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First Name: William

Last Name: McGonagle

Birthplace: Wichita, KS, USA

Gender: Male

Branch: Navy (present)


Middle Name: Loren

Date of Birth: 19 November 1925

Date of Death: 03 March 1999

Rank or Rate: Captain

Years Served: 1944-1974
William Loren McGonagle

•  World War II (1941 - 1945)
•  Korean War (1950 - 1953)
•  Vietnam War (1960 - 1973)
•  USS Liberty Incident (1967)


William Loren McGonagle
Captain, U.S. Navy
Medal of Honor Recipient
USS Liberty Incident

William Loren McGonagle (19 November 1925 - 3 March 1999) was a U.S. Naval officer who received the Medal of Honor for his actions while in command of the USS Liberty (AGTR-5) when it was attacked by the Israel Defense Force in the Eastern Mediterranean on 8 June 1967 during the Six-Day War.

William Loren McGonagle was born on 19 November 1925 in Wichita, KS. After attending secondary school and college in California, he enlisted in the Navy in 1944 and for the next three years participated in a Navy training program at the University of Southern California. In June 1947 he accepted a commission in the Navy as an Ensign.

After accepting a commission in the U.S. Navy, McGonagle held various assignments. He was assigned to the destroyer USS Frank Knox (DD-742) and after that was posted to the minesweeper USS Partridge (AMS-31) from 1947-1950. During the Korean War he served on the minesweeper USS Kite (AMS-22) during the extensive operation that earned him and the other members of the crew a Presidential Unit Citation. From 1951 to 1966, he was assigned to various positions ashore and afloat, including commands of the fleet tug USS Mataco (AT-86) from 1957-1958 and the salvage ship USS Reclaimer (ARS-42) from 1961-1963.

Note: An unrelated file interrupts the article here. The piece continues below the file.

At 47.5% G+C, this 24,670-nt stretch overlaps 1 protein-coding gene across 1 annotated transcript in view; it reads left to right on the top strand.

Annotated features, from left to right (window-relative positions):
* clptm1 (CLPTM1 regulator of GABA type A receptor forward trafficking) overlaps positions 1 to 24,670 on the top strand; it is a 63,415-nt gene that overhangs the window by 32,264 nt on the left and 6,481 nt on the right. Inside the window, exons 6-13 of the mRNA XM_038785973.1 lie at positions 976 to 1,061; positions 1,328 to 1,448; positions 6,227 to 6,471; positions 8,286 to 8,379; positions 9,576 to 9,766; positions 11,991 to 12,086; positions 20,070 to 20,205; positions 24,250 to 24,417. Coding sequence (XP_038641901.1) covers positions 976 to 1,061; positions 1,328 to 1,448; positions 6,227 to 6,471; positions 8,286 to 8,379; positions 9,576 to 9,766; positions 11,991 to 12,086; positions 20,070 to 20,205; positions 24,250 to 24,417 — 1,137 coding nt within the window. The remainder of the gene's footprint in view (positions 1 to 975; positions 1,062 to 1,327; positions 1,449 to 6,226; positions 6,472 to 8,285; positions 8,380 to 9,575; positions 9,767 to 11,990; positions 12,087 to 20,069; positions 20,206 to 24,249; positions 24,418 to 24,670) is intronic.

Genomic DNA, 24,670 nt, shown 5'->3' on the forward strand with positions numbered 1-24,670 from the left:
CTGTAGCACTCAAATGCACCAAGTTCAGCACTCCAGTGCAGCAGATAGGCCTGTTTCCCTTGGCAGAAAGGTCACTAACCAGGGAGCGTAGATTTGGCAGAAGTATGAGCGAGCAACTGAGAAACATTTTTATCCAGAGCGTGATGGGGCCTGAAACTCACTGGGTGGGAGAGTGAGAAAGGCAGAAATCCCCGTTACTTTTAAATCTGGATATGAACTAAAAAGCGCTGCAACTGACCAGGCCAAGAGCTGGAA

McGonagle took command of the USS Liberty in April 1966 and on 8 June 1967 the Liberty was attacked while sailing in international waters in the Eastern Mediterranean. The Israeli government claimed the ship was an Egyptian vessel and attacked it with jets, helicopters and motor torpedo boats. McGonagle was severely wounded during the first air attack but remained in command throughout the night and the seventeen-hour attack. Although the bridge had sustained heavy damage, he stayed and directed the defense of the ship, refusing to leave his post for needed medical attention. As the Israeli fighters continued their attack, he maneuvered his ship, directed its defense, supervised the control of flooding and fire, and saw to the care of the casualties. Eventually a United States destroyer arrived to assist and he permitted himself to be removed from the bridge and relinquished command of the Liberty. The combined air and sea attack killed 34 crew members including naval officers, seamen, two Marines, and a civilian. It wounded 171, and severely damaged the ship. Although the ship had a 39 ft. (12 m) wide by 24 ft. (7.3 m) high hole and a twisted keel, the crew kept the ship afloat, and were able to leave the area under their own power. When the damage to the ship was assessed, 821 rocket and machine-gun holes were found in the ship's hull.